Mr. Spencer JOHNSON, one of the old Pioneer settlers of Kane Co., who came here some 59 years ago, when this beautiful country was but a wild prairie, and assisted in breaking its soil, establishing our city, and to build our school and churches, passed away at his home in Garden Grove, California, June 26th 1896 after a long illness, aged 82 years.
Deceased was born at Camden, Oneida Co., N. Y., June 15th, 1814. In 1835 he located at Dover, Ohio, where for some time he followed teaching; came to Illinois in 1837, and purchased a claim in Virgil Township, and for a number of years followed the occupation of a farmer. In 1849 he purchased a fine grain and dairy farm, one mile east of Batavia, which he owned at the time of his death; it being carried on by his son, Wm. R. JOHNSON.
March 24, 1842, Mr. JOHNSON married Miss Sarah M. CHAFFEE, of Campton, Ill., with whom the past 54 years of his life have been pleasantly spent. Ten children were born to them, six of whom are still living, and with the aged mother, are now left to mourn the loss of a kind husband and father. Deceased was a staunch Republican, a valued member of the Batavia Cong’l church, and for some time served as a Trustee. About ten years ago he moved to Garden Grove, Cali., where he owned a fruit farm, and where one son, E. S. JOHNSON, and a daughter, Mrs. WARE reside, and who tenderly cared for him in his declining years. Mr. JOHNSON was a man highly respected by all, a promoter of good, and a valuable citizen, whose memory will be cherished through all time, and his life be a worthy example to his family and friends.
The remains were brought to Batavia, Thursday, July 2d, accompanied by his son, Edmund; (the wife being in too feeble health to endure the long journey.) They were met upon their arrival by the children and friends, and tenderly conveyed to the home of his daughter, Mrs. M. M. KINNE, where funeral services were held at 2:30 p.m., and were largely attended. [Batavia Herald, 9 July 1896]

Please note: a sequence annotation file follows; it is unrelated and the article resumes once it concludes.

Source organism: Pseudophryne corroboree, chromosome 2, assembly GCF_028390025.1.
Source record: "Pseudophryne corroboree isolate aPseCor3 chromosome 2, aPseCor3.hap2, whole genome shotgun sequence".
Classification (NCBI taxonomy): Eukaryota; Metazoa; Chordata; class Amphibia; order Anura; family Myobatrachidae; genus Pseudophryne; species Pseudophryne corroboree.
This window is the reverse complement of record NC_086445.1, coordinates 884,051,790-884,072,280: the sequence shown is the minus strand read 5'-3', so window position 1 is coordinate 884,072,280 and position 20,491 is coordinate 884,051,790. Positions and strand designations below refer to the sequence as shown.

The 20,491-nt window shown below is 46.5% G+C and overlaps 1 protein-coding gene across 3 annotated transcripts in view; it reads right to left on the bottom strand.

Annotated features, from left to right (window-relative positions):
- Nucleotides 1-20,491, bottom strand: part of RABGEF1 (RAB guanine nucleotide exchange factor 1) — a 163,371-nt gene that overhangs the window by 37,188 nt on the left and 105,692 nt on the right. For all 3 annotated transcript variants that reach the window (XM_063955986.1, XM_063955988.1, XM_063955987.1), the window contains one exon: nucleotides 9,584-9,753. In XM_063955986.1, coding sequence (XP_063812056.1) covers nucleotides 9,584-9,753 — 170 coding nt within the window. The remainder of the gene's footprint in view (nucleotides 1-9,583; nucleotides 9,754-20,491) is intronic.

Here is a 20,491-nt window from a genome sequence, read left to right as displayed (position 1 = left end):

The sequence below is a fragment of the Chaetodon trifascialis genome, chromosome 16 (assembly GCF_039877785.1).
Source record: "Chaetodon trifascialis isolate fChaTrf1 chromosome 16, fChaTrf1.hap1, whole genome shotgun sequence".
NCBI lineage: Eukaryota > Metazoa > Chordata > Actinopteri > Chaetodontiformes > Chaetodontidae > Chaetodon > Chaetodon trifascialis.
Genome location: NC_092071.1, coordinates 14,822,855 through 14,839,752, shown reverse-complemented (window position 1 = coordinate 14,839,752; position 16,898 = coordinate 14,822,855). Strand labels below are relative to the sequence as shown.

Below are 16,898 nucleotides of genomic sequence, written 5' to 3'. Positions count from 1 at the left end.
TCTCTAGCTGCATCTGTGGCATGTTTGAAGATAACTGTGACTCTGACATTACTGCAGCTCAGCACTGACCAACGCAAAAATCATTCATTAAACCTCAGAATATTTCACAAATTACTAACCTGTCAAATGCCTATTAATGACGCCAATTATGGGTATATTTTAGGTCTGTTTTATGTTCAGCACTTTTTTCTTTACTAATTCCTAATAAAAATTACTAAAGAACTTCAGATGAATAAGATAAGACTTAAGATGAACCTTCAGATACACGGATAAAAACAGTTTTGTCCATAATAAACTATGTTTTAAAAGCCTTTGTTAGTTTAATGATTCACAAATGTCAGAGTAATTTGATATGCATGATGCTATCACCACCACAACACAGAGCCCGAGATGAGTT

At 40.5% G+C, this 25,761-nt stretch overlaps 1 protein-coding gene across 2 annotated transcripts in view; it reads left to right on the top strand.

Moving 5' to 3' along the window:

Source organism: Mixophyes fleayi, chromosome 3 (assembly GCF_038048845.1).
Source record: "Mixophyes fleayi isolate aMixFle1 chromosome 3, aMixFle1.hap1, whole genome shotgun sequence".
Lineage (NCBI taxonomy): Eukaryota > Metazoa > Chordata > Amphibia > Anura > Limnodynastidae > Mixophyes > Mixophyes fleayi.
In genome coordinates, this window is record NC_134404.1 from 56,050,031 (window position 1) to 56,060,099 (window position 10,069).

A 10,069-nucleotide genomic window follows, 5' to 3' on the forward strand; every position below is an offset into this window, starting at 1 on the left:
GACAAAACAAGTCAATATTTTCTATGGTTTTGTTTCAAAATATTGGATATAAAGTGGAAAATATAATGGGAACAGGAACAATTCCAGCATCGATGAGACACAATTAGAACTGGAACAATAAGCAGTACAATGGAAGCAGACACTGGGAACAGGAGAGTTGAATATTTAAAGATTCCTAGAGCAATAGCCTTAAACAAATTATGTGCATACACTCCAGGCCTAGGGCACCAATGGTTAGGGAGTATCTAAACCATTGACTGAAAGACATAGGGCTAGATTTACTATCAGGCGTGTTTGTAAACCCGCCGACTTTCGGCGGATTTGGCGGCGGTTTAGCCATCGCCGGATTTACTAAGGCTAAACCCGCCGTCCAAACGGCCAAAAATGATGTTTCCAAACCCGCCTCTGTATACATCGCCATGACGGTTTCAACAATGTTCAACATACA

At 4 o’clock this morning occurred the death of Miss Fanny m. Jones at the home of her niece, Mrs. D. L. Davis, 26 Steuben Park, after an illness of about seven months. She had been able to be about the house until last Christmas, when she was compelled to take to her bed. Miss Jones was born in North Wales and came to this country when very young. She settled with her parents near Utica, and in 1852 removed to this city, where she had since resided. Miss Jones had a very large circle of friends who will receive the news of her death with deep sorrow. When able, Miss Jones attended the Bleecker Street Baptist Church, but for the past three years she had been unable to leave the house. Her only surviving relatives are seven nieces and four nephews. [Utica Herald Dispatch, March 22, 1900 Submitted by Susan]
KLOCK, Mrs. E.D.
DIED AT HER HOME ON CHARLOTTE STREET THIS MORNING
Mrs. Edwin D. Klock died at her home, 99 Charlotte street, at 9 o’clock this morning. Mrs. Klock had been ill for the past four months and had been confined to her bed most of the time. She was born in Clinton, N.Y., 51 years ago and resided there until three years of age, when she removed with her parents to Sauquoit, where she resided until 1870 and then removed to Little Falls. From Little Falls she came to this city, where she resided until the time of her death. Her maiden name was Marcella Frances Truman, and in the year 1872 she was united in matrimony with Edwin D. Klock of this city. Mrs. Klock was a very active woman and had a very large circle of friends and acquaintances in this city, to whom the news of her death will be a very sad blow. Mr. Klock is in the millinery business in this city and was ably assisted by Mrs. Klock, who took a great interest in the business. She took entire charge of all the work that was brought in the store. Mrs. Klock was a member of Grace Episcopal Church and was always very much interested in anything arising to the church’s welfare. Besides her husband she is survived by one daughter, Mabel M., two sisters, Mrs. Sarah Gay of Sauquoit and Mrs. C. A. Randall of Nebraska, and four brothers, Alexander and William of San Francisco, George of Arizona and John Klock of Louisville, Ky.
[Utica Herald Dispatch, March 15, 1900 - Submitted by Susan]
ALFRED LEE DIES AT 71